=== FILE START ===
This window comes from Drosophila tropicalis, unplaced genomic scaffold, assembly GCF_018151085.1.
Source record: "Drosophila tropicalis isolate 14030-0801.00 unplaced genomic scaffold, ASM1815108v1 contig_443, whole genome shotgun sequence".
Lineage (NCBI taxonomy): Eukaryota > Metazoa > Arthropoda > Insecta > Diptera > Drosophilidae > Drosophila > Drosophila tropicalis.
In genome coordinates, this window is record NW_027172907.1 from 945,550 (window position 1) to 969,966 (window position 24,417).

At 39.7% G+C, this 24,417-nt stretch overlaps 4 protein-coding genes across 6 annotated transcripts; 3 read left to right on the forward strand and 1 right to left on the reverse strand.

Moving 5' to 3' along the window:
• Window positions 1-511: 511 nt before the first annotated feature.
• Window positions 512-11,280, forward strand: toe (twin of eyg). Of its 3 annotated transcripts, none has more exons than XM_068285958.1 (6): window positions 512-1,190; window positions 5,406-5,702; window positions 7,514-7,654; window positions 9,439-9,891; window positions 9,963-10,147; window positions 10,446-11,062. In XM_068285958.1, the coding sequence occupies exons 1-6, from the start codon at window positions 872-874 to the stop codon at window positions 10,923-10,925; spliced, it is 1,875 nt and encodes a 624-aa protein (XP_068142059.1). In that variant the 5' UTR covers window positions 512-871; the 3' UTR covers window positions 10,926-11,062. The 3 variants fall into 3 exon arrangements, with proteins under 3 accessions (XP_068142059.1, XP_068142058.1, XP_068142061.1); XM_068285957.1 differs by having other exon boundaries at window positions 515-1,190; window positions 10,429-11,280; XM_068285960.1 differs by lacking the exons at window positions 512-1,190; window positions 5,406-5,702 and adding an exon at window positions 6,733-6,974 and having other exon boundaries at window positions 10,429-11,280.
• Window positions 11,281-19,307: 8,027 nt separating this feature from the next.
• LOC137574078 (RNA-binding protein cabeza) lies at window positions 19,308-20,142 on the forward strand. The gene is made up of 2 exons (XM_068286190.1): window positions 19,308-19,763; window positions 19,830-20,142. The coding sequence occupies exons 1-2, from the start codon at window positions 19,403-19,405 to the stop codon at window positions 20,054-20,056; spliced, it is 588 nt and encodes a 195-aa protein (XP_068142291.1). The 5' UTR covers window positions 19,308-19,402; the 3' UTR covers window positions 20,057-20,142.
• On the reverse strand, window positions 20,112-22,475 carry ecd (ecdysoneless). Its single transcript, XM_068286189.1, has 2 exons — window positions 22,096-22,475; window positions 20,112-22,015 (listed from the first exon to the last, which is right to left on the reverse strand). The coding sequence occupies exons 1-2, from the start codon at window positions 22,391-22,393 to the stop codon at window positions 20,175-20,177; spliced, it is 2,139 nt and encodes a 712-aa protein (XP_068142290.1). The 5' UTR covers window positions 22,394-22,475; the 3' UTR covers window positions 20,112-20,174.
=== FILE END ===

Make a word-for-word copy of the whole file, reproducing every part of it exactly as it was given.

This window comes from Drosophila tropicalis, unplaced genomic scaffold, assembly GCF_018151085.1.
Source record: "Drosophila tropicalis isolate 14030-0801.00 unplaced genomic scaffold, ASM1815108v1 contig_443, whole genome shotgun sequence".
Lineage (NCBI taxonomy): Eukaryota > Metazoa > Arthropoda > Insecta > Diptera > Drosophilidae > Drosophila > Drosophila tropicalis.
In genome coordinates, this window is record NW_027172907.1 from 945,550 (window position 1) to 969,966 (window position 24,417).

At 39.7% G+C, this 24,417-nt stretch overlaps 4 protein-coding genes across 6 annotated transcripts; 3 read left to right on the forward strand and 1 right to left on the reverse strand.

Moving 5' to 3' along the window:
• Window positions 1-511: 511 nt before the first annotated feature.
• Window positions 512-11,280, forward strand: toe (twin of eyg). Of its 3 annotated transcripts, none has more exons than XM_068285958.1 (6): window positions 512-1,190; window positions 5,406-5,702; window positions 7,514-7,654; window positions 9,439-9,891; window positions 9,963-10,147; window positions 10,446-11,062. In XM_068285958.1, the coding sequence occupies exons 1-6, from the start codon at window positions 872-874 to the stop codon at window positions 10,923-10,925; spliced, it is 1,875 nt and encodes a 624-aa protein (XP_068142059.1). In that variant the 5' UTR covers window positions 512-871; the 3' UTR covers window positions 10,926-11,062. The 3 variants fall into 3 exon arrangements, with proteins under 3 accessions (XP_068142059.1, XP_068142058.1, XP_068142061.1); XM_068285957.1 differs by having other exon boundaries at window positions 515-1,190; window positions 10,429-11,280; XM_068285960.1 differs by lacking the exons at window positions 512-1,190; window positions 5,406-5,702 and adding an exon at window positions 6,733-6,974 and having other exon boundaries at window positions 10,429-11,280.
• Window positions 11,281-19,307: 8,027 nt separating this feature from the next.
• LOC137574078 (RNA-binding protein cabeza) lies at window positions 19,308-20,142 on the forward strand. The gene is made up of 2 exons (XM_068286190.1): window positions 19,308-19,763; window positions 19,830-20,142. The coding sequence occupies exons 1-2, from the start codon at window positions 19,403-19,405 to the stop codon at window positions 20,054-20,056; spliced, it is 588 nt and encodes a 195-aa protein (XP_068142291.1). The 5' UTR covers window positions 19,308-19,402; the 3' UTR covers window positions 20,057-20,142.
• On the reverse strand, window positions 20,112-22,475 carry ecd (ecdysoneless). Its single transcript, XM_068286189.1, has 2 exons — window positions 22,096-22,475; window positions 20,112-22,015 (listed from the first exon to the last, which is right to left on the reverse strand). The coding sequence occupies exons 1-2, from the start codon at window positions 22,391-22,393 to the stop codon at window positions 20,175-20,177; spliced, it is 2,139 nt and encodes a 712-aa protein (XP_068142290.1). The 5' UTR covers window positions 22,394-22,475; the 3' UTR covers window positions 20,112-20,174.